Yangon (Myanmar) 26 June – Despite an overall ‘stable’ global drug use situation, an increase in South-East Asia’s markets for amphetamine-type stimulants (ATS) and a continuing rise in opium cultivation pose growing human security and public health challenges, according to a UN Office on Drugs and Crime (UNODC) report released today.
Afghanistan accounted for 74 per cent of global illicit opium production in 2012 and remains the world’s leading producer and cultivator of opium, while Myanmar is the world’s second largest accounting for 23 per cent of the land used for illicit poppy cultivation and 10 per cent of global opium production, says the UNODC World Drug Report 2013.
Methamphetamine remains the dominant amphetamine-type stimulant (ATS), accounting for 71 per cent of global ATS seizures in 2011. Methamphetamine pills remain the predominant ATS in East and South-East Asia: 122.8 million pills were seized in 2011. Seizures of crystal methamphetamine increased to 8.8 tons, the highest level in the past five years. Myanmar continues to be one of the major sources of methamphetamine production in the region.
“Illicit drugs continue to jeopardize the health and welfare of people throughout the world,” said Mr. Yury Fedotov, UNODC Executive Director. “Drug trafficking, along with many other forms of transnational organized crime, undermines human development. We must break this destructive cycle to promote sustainable economic growth and greater security and stability.”
Seizure data indicates that Afghan opiates are emerging as a competitor to opiates produced and consumed in Southeast Asia – a signal that Myanmar and Lao PDR opiates are insufficient to meet demand from the increasing number of heroin users in China and other parts of Asia – and that drug traffickers are diversifying sources and using new routes and methods including maritime shipment and air couriers that transit logistical hubs in the region.
“Increases in seizures and use of opiates and methamphetamine throughout Southeast Asia – and the diversification of smuggling routes – indicate the drug economy is growing and money flows are increasing to the transnational organized crime groups that states struggle to deal with,” said Mr. Jeremy Douglas, UNODC Regional Representative, Southeast Asia and the Pacific, in Bangkok.
“We need to support Southeast Asia’s rapid regional integration and economic growth by providing states with coordinated regional responses to transnational organized crime, promoting the rule of law and assisting with alternative sustainable livelihoods,” said Mr. Douglas.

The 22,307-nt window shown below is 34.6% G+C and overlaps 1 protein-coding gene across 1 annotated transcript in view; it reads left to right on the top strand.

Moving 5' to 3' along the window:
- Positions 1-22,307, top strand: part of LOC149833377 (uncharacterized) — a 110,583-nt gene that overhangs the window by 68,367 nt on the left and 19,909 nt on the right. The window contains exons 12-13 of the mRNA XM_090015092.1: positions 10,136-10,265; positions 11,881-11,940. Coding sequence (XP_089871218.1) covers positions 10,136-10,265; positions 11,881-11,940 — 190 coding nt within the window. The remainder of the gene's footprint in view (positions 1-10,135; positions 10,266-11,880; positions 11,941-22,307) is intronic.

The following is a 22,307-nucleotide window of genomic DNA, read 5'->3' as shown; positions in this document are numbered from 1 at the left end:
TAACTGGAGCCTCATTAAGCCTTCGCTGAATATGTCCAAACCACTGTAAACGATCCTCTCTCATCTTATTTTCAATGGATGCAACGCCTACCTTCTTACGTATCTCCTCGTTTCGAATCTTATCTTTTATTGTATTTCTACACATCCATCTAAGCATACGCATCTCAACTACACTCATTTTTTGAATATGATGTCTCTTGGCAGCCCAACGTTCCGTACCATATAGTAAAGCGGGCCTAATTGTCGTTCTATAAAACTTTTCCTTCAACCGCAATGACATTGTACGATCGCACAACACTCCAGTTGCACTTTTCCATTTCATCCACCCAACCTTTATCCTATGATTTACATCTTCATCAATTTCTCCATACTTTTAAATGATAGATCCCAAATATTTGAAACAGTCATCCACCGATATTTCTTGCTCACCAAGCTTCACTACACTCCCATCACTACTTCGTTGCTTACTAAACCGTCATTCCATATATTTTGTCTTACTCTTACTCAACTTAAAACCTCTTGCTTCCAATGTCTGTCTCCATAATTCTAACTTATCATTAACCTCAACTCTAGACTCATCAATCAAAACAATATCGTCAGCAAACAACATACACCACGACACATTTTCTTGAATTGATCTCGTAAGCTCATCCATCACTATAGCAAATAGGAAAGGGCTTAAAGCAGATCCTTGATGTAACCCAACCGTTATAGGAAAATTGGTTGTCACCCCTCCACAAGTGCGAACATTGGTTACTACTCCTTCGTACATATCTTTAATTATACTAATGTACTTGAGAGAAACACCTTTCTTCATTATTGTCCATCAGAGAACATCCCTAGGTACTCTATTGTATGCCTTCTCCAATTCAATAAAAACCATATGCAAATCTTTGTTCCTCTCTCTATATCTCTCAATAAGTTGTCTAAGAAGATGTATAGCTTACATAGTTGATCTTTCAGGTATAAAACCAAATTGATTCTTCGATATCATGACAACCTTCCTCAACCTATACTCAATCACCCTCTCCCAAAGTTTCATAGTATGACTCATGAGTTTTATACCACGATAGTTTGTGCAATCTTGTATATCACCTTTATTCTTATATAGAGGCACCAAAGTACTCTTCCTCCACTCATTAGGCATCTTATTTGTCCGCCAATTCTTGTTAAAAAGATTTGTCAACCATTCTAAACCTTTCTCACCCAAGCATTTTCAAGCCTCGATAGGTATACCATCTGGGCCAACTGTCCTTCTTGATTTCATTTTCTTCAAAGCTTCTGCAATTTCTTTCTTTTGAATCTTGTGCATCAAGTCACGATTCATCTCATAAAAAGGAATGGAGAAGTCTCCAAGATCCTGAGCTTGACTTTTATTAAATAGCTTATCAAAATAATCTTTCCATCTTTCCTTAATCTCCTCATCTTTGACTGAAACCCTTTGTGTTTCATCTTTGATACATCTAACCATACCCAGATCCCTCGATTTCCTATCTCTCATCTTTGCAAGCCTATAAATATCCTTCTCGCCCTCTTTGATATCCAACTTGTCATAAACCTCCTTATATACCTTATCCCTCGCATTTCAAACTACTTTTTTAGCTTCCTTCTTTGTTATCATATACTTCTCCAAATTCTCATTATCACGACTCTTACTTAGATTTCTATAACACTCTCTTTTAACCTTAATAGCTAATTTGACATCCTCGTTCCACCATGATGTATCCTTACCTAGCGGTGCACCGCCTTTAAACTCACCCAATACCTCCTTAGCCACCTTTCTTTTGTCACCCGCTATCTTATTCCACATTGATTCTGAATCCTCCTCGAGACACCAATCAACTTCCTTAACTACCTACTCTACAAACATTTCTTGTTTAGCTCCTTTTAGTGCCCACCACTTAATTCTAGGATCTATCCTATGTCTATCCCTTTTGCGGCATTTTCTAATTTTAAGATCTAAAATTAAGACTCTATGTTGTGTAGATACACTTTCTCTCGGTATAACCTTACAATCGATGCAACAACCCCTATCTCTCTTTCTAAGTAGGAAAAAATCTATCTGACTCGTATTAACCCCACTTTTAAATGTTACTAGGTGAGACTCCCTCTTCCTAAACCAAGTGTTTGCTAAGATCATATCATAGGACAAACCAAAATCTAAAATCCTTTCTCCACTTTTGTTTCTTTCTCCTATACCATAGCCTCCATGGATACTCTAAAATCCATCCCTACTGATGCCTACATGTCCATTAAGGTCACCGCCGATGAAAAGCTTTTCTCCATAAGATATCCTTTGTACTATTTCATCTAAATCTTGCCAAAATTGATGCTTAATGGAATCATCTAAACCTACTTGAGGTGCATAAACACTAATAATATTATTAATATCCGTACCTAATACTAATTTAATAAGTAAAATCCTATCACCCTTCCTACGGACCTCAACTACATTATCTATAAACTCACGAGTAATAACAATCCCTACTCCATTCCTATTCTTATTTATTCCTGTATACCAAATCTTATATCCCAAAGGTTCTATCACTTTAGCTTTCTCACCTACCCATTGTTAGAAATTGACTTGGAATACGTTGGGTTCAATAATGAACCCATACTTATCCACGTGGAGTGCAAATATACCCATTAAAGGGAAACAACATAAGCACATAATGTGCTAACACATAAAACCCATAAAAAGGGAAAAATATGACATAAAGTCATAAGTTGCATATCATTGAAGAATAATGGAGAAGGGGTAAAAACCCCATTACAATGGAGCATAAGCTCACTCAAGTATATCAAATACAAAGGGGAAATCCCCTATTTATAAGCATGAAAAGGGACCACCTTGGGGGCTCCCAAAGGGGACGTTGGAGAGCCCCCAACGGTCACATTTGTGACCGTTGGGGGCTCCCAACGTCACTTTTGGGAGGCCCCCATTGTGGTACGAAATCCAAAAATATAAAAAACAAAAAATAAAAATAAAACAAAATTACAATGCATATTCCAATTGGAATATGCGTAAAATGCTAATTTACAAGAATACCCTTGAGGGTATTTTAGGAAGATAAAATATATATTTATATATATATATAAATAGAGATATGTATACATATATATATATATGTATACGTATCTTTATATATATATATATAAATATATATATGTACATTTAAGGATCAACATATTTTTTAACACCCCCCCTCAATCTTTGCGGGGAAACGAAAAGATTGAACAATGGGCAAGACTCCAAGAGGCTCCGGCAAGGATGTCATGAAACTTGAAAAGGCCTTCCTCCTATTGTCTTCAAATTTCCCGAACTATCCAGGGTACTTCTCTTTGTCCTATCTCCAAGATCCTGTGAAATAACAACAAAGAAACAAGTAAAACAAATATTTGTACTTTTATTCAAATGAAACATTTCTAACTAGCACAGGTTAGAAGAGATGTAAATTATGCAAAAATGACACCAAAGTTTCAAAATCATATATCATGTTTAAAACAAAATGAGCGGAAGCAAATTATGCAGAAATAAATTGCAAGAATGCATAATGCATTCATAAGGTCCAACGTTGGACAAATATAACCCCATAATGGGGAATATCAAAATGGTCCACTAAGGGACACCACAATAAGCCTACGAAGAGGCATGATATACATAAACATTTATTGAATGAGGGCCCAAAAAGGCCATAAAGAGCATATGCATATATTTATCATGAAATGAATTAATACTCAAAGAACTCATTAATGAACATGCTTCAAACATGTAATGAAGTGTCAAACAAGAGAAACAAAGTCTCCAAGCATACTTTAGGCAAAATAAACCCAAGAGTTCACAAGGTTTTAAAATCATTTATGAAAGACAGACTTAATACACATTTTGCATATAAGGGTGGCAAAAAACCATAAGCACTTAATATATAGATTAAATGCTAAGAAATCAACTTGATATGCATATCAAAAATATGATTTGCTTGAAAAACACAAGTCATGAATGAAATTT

While cannabis remains the most widely used illicit substance, the increasing use and number of new psychoactive substances – drugs designed to remain outside the international drug control system – has emerged as a major public health concern because of the lack of scientific research and understanding of their effects, according to the Report.
Globally, synthetic drugs are now more used than cocaine and heroin combined, the Report says, noting that the number of new psychoactive substances increased to 251 by mid-2012, a 50 per cent increase from the 166 reported in 2009. In Asia, new psychoactive substances have been reported in Brunei Darussalam, China, Hong Kong, Indonesia, Japan, the Philippines, Singapore, Thailand and Viet Nam.
The cocaine market seems to be expanding in the emerging economies in Asia. Large seizures in Hong Kong, China, in 2012 may indicate that cocaine traffickers are targeting Asia as a growing market. In 2011, UNODC estimates that Asia accounted for 8 per cent of global cocaine users – a four-fold increase from 2004-2005, when it was 2 percent. Cocaine seizures – largely driven by Australian quantities – reached new highs in Oceania in 2011.
The UNODC World Drug Report is an annual publication that provides an overview of the world’s drug situation in terms of illicit cultivation, production, trafficking, and abuse with the latest data available. It is launched annually on 26 June to mark World Drug Day – the International Day against Drug Abuse and Illicit Trafficking.
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For follow-up information on our programme in Myanmar or to schedule an interview, please contact:
Ms. Juliana Helene Cliplef, Communications Officer
E-mail: Juliana–Helene.Cliplef [at] unodc.org, Tel: + 95 1 9666903 (Ext. 206)